Connect with us

Hi, what are you looking for?


Gaming wants European politicians to start playing

Press play to listen to this article

COLOGNE, Germany — Hooded medieval assassins with red coattails are rushing through the hallways of a sleek grey building in Cologne. Brawl Stars’ bright-colored cartoon characters are about to start battling to cheers from hundreds of people.

Gaming attracts enthusiastic fans like few other industries. Gaming companies just wish some of those fans were European policymakers who would devote themselves to what they say is an important part of European culture that provides almost 100,000 jobs and pulls in revenues of €23.3 billion in Europe alone.

Over 265,000 people flocked to GamesCom, the world’s biggest gaming convention, in August, to immerse themselves in parallel universes to sail across the Indian Ocean as pirates, fend off zombie attacks or meet their stars, people who film themselves gaming on platforms like YouTube and Twitch.

The assassins were among hundreds of people dressing up as their favorite gaming characters. The “Assassin’s Creed” game from France’s Ubisoft is one of Europe’s biggest gaming successes. It’s not alone: Poland’s CD Projekt had an international blockbuster with “The Witcher” — gifted to former U.S. President Barack Obama on a trip to Europe. But several other European games-makers, like Finland’s Supercell or Sweden’s Candy Crush creator King, have been snatched up by bigger American or Asian rivals like Activision Blizzard and Tencent.

“Video games are a huge cultural asset and it’s important not just to import but to create our own and export it to the world, generating revenues and developing new technologies,” said Felix Falk, the head of Game, a group that represents more the German gaming industry.

Gaming is now the biggest entertainment market with filmmakers and publishers keen to make tie-ins. More than half of Europeans now play some kind of games on phones, TVs and computers.

“Before, you had a film after the book now you have the game after the book,” said Falk.

German Economy and Climate Action Minister Robert Habeck wants to see the country making more games and he’s seeing a “dramatic” increase in requests for support and grants | Sean Gallup/Getty Images

Germany has a national strategy since last year to boost gaming. Germany’s powerful vice chancellor, Robert Habeck, told the convention that the government wants to see the country making more games and he’s seeing a “dramatic” increase in requests for support and grants.

He failed to make an appearance in person, sending a video message to an opening event.

While a few European lawmakers, advisers and Commission officials visited the annual gaming festival, the international event lacked a high-level, real-world political presence. 

Brussels is still attempting to figure out a plan. The European Commission has ordered a study to identify how to help European gaming. The European Parliament’s culture committee is hoping to nudge the European Union executive into action with a set of non-binding recommendations planned for the fall.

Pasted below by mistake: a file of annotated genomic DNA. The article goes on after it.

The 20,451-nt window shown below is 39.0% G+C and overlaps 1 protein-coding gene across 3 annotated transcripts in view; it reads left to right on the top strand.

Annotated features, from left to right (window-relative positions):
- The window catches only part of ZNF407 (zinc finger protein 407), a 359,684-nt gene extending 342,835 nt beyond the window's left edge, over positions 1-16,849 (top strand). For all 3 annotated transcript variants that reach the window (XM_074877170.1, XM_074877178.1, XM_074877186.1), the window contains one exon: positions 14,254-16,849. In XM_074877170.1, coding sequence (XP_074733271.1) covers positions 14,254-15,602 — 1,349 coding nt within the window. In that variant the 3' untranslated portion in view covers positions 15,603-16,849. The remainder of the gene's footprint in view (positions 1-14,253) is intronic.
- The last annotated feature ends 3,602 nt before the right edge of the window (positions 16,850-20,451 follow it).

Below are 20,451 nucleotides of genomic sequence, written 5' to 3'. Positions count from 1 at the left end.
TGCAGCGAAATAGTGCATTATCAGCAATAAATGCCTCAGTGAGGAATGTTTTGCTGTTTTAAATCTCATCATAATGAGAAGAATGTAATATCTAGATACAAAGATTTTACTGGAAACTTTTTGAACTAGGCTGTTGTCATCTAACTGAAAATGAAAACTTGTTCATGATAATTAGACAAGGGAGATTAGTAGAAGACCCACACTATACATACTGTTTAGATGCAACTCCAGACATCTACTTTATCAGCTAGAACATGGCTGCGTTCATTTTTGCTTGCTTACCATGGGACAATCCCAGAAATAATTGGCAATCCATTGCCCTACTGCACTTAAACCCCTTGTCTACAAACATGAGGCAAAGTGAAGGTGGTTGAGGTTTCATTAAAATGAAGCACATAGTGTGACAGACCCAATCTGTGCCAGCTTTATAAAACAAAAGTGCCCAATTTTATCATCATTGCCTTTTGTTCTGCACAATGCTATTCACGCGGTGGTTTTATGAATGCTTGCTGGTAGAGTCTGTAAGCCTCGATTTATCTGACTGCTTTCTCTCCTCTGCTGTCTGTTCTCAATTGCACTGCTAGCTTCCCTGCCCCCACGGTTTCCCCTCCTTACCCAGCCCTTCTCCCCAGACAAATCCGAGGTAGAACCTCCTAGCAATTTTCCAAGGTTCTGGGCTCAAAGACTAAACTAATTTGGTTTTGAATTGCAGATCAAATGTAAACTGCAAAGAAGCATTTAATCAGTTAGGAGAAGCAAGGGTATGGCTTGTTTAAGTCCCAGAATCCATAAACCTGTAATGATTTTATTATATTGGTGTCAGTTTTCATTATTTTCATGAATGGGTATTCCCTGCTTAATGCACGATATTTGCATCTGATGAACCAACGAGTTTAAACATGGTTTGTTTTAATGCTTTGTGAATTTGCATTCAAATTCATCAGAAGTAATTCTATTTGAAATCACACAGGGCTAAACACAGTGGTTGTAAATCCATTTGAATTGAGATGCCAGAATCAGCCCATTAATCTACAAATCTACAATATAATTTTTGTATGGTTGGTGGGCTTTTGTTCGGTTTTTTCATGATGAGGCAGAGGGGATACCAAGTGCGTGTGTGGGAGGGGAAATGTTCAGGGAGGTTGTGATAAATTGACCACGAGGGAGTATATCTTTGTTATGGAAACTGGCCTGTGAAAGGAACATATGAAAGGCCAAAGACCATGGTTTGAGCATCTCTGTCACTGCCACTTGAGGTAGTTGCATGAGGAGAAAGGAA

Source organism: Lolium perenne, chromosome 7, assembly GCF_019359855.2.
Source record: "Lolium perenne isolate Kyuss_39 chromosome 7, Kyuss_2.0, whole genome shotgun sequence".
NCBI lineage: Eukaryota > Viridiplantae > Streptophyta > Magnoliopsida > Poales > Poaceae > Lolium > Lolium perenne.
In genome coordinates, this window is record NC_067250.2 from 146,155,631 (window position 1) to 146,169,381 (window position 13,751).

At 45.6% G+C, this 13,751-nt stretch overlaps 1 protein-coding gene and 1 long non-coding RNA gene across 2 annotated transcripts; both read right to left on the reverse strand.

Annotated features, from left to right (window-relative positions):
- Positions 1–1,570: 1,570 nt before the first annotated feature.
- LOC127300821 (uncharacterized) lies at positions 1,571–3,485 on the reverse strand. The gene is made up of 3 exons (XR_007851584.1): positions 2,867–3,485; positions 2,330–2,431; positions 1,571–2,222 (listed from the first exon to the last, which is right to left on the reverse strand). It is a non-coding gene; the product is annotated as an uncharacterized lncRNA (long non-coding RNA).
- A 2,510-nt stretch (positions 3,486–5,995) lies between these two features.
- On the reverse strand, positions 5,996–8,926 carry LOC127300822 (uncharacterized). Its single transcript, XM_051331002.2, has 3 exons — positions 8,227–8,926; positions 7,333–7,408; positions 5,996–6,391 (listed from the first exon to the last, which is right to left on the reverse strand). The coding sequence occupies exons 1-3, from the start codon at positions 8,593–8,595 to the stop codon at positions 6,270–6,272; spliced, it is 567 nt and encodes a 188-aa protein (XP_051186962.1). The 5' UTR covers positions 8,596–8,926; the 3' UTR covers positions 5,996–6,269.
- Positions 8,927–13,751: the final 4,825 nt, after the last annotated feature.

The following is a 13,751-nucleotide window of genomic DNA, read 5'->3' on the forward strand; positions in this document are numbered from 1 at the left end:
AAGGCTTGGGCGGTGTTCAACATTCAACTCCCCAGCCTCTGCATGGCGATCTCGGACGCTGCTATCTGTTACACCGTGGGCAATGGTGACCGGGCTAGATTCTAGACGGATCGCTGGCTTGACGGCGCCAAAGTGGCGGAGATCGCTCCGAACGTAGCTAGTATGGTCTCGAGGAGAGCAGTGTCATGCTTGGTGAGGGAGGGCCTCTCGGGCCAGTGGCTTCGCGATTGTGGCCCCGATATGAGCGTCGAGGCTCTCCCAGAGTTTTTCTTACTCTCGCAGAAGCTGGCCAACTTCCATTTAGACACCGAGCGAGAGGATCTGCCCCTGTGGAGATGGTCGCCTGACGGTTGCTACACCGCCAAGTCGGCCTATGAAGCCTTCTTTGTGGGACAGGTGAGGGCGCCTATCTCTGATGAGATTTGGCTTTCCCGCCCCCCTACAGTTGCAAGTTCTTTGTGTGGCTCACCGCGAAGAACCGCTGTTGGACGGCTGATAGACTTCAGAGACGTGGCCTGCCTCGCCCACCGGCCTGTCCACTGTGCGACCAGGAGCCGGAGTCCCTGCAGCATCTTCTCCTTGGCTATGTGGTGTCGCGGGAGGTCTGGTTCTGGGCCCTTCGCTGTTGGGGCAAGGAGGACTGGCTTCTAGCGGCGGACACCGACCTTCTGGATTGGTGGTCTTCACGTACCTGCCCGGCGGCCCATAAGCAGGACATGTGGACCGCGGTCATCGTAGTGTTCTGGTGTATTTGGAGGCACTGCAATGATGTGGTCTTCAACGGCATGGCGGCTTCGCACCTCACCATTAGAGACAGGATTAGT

For now, the industry is frustrated and worried that it could lose ground to strong foreign competitors.

Europe needs to improve access to funding, according to Jari-Pekka Kaleva, the managing director at European Games Developer Federation (EGDF), a European group gathering 23 trade national associations. One irritation is that, unlike films, public funding for video games needs EU state aid approval which is slow and cumbersome, he said.

“If we don’t produce the single most important cultural content of the 21st century, it will happen somewhere else, in the United States or in China,” said Kaleva.

This article is part of POLITICO Pro

The one-stop-shop solution for policy professionals fusing the depth of POLITICO journalism with the power of technology

Exclusive, breaking scoops and insights

Customized policy intelligence platform

A high-level public affairs network

Click to comment

Leave a Reply

Your email address will not be published.

You May Also Like


BERLIN — Ammunition running low, fighter jet purchases possibly delayed, defense spending promises missed. Germany’s grand ambitions to become Europe’s military power are off...


Congratulations, Dr. McGuinness, on your appointment as executive director of the European Chemicals Agency (ECHA). ECHA plays a central role in the implementation of...


For generations of European Union officials, the top quality, free education laid on for their children in Brussels has been one of the most...


The real chancellor Doer No. 1 — Germany When Russia invaded Ukraine in February, one question emerged immediately: What will Europe do? To answer...


The U.S. ambassador to the North Atlantic Treaty Organization, Julianne Smith, said she was “not worried” about former President Donald Trump’s possible return to...


The EU must avoid the “slippery road” of protectionism as it enters a fractious industrial showdown with the United States, European Parliament President Roberta...


France’s EU commissioner, Thierry Breton, fired the starting gun in the race to succeed Ursula von der Leyen as European Commission president Wednesday, dropping...


Prime Minister Rishi Sunak handed restive Conservative MPs in England’s north a major win Wednesday, allowing the construction of the U.K.’s first new deep...